Using SWR for Efficient Data Fetching in Next.js Applications

SWR for Efficient Data Fetching in Next.js Applications

SWR for Efficient Data Fetching in Next.js Applications

Fetching and rendering data from APIs is one of the core essentials of front-end development. The basic way of fetching data in JavaScript is to use local fetch or a third-party library like axios, input the right HTTP method for the request, including headers, parse the result in JSON, and render it to the DOM. This wouldn’t work well with modern web applications because of their architectures’ complexity. Users will only use a web app that’s fast, reliable, and responsive; that means if they request a resource, they want it delivered in <3s. As a result, developers need to use tools or libraries that improve the data-fetching experience in their applications.

In React, data fetching is a side effect, and it provides the useEffect Hook for performing this side effect. Data fetching in React typically would look like this:

However, when building server-rendered applications, Nextjs is preferred. Data fetching in Next.js can be done using different methods, depending on the desired rendering strategy, that is:

  • When you want to fetch data at build time and generate static HTML pages, Nextjs provides getStaticProps for that.
  • When you have dynamic routes and want to generate static HTML pages for each route, use getStaticPaths.
  • When you need to fetch data on each request, providing a server-rendered experience, use getServerSideProps
  • You can still use client-side data fetching when you don’t need to pre-render the data or when you want to fetch data that depends on user interactions.

It is common to see Next.js applications that make use of client-side data fetching. The challenge with this technique of data fetching is that you have to render data based on user interaction, which can lead to several issues if not handled properly.

This is why Vercel created SWR (stale-while-revalidate). Without a solution like SWR, you’re likely to face difficulties managing caching, ensuring data synchronization, handling errors, and providing real-time updates. Additionally, handling loading states can become cumbersome, and you might end up with a lot of boilerplate code just for fetching, caching, and managing the data as the codebase grows. SWR addresses these challenges by providing built-in caching, automatic cache revalidation, error retries, support for real-time updates, and a Hooks-based API that simplifies data management.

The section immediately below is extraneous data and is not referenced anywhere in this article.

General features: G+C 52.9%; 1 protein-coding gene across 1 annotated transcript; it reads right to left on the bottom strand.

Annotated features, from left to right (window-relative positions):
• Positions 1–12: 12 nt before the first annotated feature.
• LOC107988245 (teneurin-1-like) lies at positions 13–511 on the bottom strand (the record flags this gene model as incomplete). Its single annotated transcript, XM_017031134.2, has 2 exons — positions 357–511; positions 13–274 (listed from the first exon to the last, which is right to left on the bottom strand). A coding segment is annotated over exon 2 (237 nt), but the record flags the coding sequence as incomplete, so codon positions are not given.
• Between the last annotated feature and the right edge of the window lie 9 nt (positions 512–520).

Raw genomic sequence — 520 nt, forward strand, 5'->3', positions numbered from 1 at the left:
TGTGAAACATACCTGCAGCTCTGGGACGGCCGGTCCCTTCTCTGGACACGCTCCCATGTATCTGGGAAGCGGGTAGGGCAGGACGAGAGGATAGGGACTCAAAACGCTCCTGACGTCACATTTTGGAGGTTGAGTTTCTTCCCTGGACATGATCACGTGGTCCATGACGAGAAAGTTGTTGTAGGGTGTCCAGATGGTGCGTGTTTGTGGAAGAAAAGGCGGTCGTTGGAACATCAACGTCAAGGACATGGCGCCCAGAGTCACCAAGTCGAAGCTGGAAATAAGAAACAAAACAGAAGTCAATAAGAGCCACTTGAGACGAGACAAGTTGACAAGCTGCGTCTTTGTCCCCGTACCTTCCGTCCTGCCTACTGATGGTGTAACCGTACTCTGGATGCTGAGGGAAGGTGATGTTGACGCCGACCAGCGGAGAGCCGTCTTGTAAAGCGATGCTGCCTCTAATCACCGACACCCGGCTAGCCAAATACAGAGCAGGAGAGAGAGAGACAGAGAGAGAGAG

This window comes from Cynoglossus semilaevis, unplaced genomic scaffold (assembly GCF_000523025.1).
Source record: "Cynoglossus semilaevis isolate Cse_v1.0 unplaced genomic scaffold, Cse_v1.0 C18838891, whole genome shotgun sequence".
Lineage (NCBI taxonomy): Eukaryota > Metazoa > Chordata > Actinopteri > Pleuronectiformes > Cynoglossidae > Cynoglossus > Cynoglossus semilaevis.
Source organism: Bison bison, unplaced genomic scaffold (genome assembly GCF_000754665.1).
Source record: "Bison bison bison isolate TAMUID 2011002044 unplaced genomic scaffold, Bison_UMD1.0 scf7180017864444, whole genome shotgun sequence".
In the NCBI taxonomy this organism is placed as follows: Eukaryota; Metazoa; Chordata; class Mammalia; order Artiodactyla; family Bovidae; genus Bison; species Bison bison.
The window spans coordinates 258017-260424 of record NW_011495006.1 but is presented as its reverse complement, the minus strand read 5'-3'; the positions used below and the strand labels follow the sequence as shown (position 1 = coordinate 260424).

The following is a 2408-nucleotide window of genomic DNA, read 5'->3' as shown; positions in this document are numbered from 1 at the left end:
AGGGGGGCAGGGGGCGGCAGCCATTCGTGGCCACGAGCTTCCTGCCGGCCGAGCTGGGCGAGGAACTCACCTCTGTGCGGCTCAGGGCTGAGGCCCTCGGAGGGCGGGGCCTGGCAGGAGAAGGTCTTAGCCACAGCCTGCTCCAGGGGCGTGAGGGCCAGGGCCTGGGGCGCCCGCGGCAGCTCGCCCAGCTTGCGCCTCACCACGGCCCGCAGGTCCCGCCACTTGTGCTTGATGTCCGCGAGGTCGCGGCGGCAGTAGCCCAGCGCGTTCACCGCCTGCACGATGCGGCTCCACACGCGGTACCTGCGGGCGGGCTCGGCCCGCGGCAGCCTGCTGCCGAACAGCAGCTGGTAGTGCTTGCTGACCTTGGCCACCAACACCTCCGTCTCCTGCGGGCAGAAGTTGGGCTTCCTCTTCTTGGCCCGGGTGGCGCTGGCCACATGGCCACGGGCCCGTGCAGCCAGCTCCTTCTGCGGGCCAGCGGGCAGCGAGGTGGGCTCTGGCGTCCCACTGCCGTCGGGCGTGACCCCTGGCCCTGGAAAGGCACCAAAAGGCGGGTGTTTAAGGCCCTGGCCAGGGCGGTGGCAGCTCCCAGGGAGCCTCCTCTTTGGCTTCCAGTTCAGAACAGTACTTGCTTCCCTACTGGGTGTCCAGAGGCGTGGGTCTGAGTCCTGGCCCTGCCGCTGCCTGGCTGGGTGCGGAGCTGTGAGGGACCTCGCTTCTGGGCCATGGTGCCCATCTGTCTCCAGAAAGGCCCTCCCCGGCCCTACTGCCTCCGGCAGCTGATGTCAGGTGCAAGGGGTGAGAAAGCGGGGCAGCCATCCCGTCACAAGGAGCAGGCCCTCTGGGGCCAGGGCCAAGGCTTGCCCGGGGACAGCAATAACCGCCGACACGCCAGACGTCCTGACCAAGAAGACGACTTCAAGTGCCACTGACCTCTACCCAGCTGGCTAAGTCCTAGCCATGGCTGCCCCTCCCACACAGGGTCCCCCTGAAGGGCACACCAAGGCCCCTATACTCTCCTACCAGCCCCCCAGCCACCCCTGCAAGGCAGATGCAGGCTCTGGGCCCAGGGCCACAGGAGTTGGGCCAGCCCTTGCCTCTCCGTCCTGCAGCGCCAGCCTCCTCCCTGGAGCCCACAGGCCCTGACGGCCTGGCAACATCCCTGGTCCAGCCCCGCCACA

In this article, I’ll introduce you to how SWR works, its key concepts, and how to use it for efficient data fetching in client-side Next.js applications.

How SWR works

To understand how SWR works, you need to be conversant with these key concepts.

  1. Caching: Caching is like storing food in the fridge. It’s a way to save data so it can be quickly accessed later without needing to fetch it from the source (server) every time. This speeds up the process of retrieving data and reduces the load on the server.
  2. Revalidation: Revalidation is like checking if the food in the fridge is still good or needs replacing with a fresh meal. In the context of data fetching, revalidation means checking if the cached data is still valid or if it needs to be updated with new data from the server. With SWR, this process happens automatically in the background, ensuring your data is always up-to-date.
  3. Stale-While-Revalidate: Imagine you have a fridge with food inside. When you’re hungry, you grab something from the fridge (cached data). At the same time, a friend starts cooking a fresh meal (fetching new data). You eat the food from the fridge while waiting for the fresh meal to be ready. Once done, the fridge is restocked with fresh food (cache revalidation).

SWR is a data fetching library that implements the Stale-While-Revalidate (SWR) strategy. It fetches, caches, and revalidates data in the background to provide an efficient and seamless user experience.

What we’ll be building

To appreciate SWR, you need to build something with it. In this tutorial, we’ll build a product store with Nextjs. While building this demo app, you’ll get to learn the following:

  • Fetching data using the useSWR hook
  • Handling Errors and Loading States
  • Implementing optimistic UI updates with SWR